They learned about walking sticks, Madagascar hissing cockroaches, tarantulas and praying mantids--all residents of the live “petting zoo.”
All in all, it was educational, informative and entertaining
The occasion: the open house hosted by the Bohart Museum of Entomology, UC Davis, on Saturday afternoon, Nov. 19. Themed "Uninvited Guests: Common Pests Found in the Home," the event drew folks of all ages, from toddlers to senior citizens.
Children delighted in coloring the line drawings of sawtoothed grain beetles, silverfish, cigarette beetle and Indian meal moths, and gluing beans, peas, rice and other grains to the illustrations.
One focal point was a Cacho golden knee tarantula (Grammostola pulchripes), fondly nicknamed "Coco McFluffin." Native to Paraguay and Argentina, the golden knee tarantula is a relative of the rose-hair tarantula (G. rosea) and G. pulchra (Brazilian black tarantula). Most Chaco golden knee tarantulas are relatively docile and easy to handle, said UC Davis entomology graduate student/Bohart employee Wade Spencer.
UC Davis graduate student Jessica Gillung kept busy showing walking sticks and Madagascar hissing cockroaches to the crowd. Newly elected Winters City Council member Jesse Loren and her husband, Brian Bellamy, delighted in a walking stick that appeared to be giving them a "high five."
Participants learned about such pantry pests as the warehouse beetle (Trogoderma variabile); sawtoothed grain beetle (Oryzaephilus surinamensis); merchant grain beetle (O. mercator); confused flour beetle (Tribolium confusum); the red flour beetle (T. castaneum); drugstore beetle (Stegobium paniceum) and the cigarette beetle (Lasioderma serricorne). The Bohart shared printouts of pantry pests from the UC Statewide Integrated Pest Management Program.
Meanwhile, Bohart Museum associate Greg Kareofelas greeted guests in the butterfly/moth collection, showing a variety of the Lepitopderans and explaining the difference between a monarch butterfly and its mimic, the viceroy.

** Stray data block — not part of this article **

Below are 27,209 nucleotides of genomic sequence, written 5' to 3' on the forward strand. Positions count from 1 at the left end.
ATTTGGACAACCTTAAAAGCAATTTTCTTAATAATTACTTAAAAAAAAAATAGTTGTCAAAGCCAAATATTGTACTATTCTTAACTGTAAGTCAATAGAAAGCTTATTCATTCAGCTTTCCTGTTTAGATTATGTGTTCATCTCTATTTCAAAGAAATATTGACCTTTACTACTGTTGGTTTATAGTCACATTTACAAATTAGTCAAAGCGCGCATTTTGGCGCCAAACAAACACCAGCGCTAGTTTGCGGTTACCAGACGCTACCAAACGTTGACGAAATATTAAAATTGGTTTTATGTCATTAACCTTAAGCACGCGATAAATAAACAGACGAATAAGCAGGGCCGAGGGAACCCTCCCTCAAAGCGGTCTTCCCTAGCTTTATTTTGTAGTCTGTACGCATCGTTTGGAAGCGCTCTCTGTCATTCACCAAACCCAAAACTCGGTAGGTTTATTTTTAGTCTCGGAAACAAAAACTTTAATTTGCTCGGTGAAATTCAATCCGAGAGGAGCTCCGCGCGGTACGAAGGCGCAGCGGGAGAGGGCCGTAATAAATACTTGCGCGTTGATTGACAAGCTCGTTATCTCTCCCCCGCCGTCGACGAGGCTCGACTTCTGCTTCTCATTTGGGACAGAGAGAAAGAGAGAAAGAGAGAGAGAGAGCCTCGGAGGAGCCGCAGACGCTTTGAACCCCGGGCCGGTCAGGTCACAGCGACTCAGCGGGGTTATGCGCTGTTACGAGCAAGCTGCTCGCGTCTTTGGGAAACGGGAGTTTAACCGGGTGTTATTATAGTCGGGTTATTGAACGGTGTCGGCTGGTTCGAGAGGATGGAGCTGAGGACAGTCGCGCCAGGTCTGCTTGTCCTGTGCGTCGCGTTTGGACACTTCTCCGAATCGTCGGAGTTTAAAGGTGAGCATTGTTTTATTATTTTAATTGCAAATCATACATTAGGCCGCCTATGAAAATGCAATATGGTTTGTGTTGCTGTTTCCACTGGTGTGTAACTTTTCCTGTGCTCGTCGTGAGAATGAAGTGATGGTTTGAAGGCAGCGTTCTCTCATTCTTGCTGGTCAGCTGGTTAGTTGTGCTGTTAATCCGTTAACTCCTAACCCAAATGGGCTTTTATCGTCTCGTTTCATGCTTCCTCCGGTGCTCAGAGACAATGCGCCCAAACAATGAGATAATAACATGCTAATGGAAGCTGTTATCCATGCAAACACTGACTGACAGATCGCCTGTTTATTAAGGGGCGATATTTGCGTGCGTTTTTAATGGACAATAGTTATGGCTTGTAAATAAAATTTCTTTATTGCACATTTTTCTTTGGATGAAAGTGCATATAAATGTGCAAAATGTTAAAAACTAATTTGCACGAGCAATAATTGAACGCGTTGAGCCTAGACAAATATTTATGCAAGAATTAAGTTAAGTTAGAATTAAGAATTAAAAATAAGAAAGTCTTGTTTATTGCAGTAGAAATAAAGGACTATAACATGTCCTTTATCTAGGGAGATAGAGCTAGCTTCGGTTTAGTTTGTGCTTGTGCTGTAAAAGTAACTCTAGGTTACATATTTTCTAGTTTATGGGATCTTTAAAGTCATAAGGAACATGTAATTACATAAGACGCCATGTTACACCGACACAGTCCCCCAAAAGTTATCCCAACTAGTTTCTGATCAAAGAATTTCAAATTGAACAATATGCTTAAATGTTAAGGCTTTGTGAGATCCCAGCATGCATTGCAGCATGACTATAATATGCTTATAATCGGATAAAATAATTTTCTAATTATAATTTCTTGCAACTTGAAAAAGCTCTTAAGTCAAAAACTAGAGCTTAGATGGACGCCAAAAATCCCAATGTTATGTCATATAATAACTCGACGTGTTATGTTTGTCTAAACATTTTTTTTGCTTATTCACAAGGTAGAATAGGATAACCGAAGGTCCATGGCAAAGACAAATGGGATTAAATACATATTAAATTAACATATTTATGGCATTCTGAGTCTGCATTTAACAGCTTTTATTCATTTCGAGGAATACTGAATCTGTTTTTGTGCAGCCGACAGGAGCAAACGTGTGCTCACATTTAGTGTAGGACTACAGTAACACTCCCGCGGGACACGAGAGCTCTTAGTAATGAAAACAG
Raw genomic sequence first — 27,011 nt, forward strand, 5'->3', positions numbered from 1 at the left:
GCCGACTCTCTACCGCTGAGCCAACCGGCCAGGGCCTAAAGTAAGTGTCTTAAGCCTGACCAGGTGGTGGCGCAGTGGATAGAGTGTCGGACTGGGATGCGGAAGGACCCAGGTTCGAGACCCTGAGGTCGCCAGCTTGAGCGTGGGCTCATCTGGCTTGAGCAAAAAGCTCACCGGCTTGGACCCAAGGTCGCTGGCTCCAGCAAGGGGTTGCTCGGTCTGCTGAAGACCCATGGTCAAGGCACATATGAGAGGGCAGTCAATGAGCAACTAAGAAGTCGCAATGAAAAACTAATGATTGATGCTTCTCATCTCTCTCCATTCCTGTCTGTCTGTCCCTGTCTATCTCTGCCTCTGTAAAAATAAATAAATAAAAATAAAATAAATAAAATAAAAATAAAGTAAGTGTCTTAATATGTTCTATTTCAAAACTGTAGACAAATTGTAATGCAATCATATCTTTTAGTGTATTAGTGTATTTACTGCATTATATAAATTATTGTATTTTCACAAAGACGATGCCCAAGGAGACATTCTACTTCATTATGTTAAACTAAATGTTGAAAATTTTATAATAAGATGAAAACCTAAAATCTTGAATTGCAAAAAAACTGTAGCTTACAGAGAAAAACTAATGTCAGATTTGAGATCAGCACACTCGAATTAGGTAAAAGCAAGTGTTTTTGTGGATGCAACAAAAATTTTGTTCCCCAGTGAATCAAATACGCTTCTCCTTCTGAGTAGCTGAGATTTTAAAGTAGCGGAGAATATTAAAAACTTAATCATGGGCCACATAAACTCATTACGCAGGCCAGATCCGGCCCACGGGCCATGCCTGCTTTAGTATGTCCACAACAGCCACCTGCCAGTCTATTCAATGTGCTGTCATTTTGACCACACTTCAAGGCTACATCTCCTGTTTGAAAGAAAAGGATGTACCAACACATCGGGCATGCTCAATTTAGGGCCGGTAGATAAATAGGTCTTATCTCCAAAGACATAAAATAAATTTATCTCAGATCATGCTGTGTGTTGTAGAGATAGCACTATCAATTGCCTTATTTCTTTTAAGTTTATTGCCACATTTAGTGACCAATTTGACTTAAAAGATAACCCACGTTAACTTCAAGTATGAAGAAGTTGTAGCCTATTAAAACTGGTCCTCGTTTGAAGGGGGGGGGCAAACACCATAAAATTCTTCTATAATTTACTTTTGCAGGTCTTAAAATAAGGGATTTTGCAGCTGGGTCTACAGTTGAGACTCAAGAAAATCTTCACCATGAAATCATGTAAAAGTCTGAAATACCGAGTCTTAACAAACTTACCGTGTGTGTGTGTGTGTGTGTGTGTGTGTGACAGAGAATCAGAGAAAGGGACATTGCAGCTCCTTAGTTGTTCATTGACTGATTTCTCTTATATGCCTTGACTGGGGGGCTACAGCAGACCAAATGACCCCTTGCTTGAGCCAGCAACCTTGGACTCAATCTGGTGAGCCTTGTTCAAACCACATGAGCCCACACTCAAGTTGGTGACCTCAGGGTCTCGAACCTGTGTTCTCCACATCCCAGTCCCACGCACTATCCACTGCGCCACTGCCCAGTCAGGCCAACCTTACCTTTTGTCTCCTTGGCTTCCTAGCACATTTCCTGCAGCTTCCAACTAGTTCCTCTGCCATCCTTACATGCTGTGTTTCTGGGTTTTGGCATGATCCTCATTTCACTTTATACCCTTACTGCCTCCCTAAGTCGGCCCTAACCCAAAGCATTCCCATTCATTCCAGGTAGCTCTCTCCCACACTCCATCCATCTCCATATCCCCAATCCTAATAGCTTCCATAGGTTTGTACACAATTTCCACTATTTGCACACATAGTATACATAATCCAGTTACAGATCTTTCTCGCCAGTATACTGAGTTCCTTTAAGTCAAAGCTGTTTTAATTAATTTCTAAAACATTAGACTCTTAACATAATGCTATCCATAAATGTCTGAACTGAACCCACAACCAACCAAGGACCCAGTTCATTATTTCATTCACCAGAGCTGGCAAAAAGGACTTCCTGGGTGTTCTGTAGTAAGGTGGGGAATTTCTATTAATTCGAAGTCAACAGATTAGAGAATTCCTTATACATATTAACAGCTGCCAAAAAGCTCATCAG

The Bohart Museum, directed by Lynn Kimsey, UC Davis professor of entomology, is a world-renowned insect museum that houses a global collection of nearly eight million specimens. A gift shop, open year around, includes T-shirts, sweatshirts, books, jewelry, posters, insect-collecting equipment and insect-themed candy.
The Bohart Museum is now gearing up for its next open house, "Parasite Palooza: Botflies, Fleas and Mites, Oh My!" set from 1 to 4 p.m., Sunday, Jan. 22 in Room 1124 of the Academic Surge Building, Crocker Lane. The open houses are free and open to the public. See schedule.
The Bohart Museum's regular hours are from 9 a.m. to noon and 1 to 5 p.m. Mondays through Thursdays. The museum is closed to the public on Fridays, Saturdays and Sundays and on major holidays. Admission is free. More information on the Bohart Museum is available by contacting (530) 752-0493 or firstname.lastname@example.org.
Author - Communications specialist
UC Davis entomology graduate student Charlotte Herbert helps Norah Nguyen of Vacavile, who will be three in January, with an arts and crafts activity. (Photo by Kathy Keatley Garvey)
Newly elected Winters City Council member Jesse Loren high-fives a walking stick, perched on the hand of her husband, Brian Bellamy. (Photo by Kathy Keatley Garvey)
Madagascar hissing cockroaches, aka "hissers," occupy hands. (Photo by Kathy Keatley Garvey)
A Chaco golden knee tarantula, fondly nicknamed "Coco McFluffin," drew lots of interest. (Photo by Kathy Keatley Garvey)
Bohart Museum associate Greg Kareofelas (center), shows viceroy butterflies to newly elected Winters City Council member Jesse Loren and her husband, Brian Bellamy. (Photo by Kathy Keatley Garvey)